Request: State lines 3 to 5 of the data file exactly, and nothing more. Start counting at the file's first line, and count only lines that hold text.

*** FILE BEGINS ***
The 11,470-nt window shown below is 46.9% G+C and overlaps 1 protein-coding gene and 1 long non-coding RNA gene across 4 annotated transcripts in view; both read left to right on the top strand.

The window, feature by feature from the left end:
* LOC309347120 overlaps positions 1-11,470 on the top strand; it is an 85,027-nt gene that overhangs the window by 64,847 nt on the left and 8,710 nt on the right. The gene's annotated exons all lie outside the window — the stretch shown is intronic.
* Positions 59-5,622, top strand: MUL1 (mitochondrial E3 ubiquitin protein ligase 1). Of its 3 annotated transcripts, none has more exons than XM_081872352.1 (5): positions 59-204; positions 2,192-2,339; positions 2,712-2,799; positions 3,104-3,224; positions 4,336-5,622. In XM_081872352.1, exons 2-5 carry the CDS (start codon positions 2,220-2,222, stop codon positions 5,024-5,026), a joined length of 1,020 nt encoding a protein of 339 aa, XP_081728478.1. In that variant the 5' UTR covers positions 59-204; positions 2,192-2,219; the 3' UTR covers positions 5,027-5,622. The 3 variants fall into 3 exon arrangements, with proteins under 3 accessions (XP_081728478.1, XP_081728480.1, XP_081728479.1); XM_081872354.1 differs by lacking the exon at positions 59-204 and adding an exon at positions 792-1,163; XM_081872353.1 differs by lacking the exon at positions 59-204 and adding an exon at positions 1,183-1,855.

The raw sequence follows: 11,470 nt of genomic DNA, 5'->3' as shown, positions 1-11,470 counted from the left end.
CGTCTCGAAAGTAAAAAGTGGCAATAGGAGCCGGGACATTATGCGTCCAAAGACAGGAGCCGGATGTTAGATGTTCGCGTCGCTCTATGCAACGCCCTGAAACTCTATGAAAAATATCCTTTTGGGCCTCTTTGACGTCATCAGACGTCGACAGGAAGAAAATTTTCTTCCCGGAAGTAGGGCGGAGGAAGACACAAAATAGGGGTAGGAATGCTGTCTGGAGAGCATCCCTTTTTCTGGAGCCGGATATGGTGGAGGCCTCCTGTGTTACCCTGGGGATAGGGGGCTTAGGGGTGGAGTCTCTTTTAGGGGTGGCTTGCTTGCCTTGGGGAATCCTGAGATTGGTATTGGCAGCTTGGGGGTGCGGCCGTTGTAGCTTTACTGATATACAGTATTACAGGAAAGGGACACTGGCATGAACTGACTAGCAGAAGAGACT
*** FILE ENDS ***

* LOC309347120 overlaps positions 1-11,470 on the top strand; it is an 85,027-nt gene that overhangs the window by 64,847 nt on the left and 8,710 nt on the right. The gene's annotated exons all lie outside the window — the stretch shown is intronic.
* Positions 59-5,622, top strand: MUL1 (mitochondrial E3 ubiquitin protein ligase 1). Of its 3 annotated transcripts, none has more exons than XM_081872352.1 (5): positions 59-204; positions 2,192-2,339; positions 2,712-2,799; positions 3,104-3,224; positions 4,336-5,622. In XM_081872352.1, exons 2-5 carry the CDS (start codon positions 2,220-2,222, stop codon positions 5,024-5,026), a joined length of 1,020 nt encoding a protein of 339 aa, XP_081728478.1. In that variant the 5' UTR covers positions 59-204; positions 2,192-2,219; the 3' UTR covers positions 5,027-5,622. The 3 variants fall into 3 exon arrangements, with proteins under 3 accessions (XP_081728478.1, XP_081728480.1, XP_081728479.1); XM_081872354.1 differs by lacking the exon at positions 59-204 and adding an exon at positions 792-1,163; XM_081872353.1 differs by lacking the exon at positions 59-204 and adding an exon at positions 1,183-1,855.

The raw sequence follows: 11,470 nt of genomic DNA, 5'->3' as shown, positions 1-11,470 counted from the left end.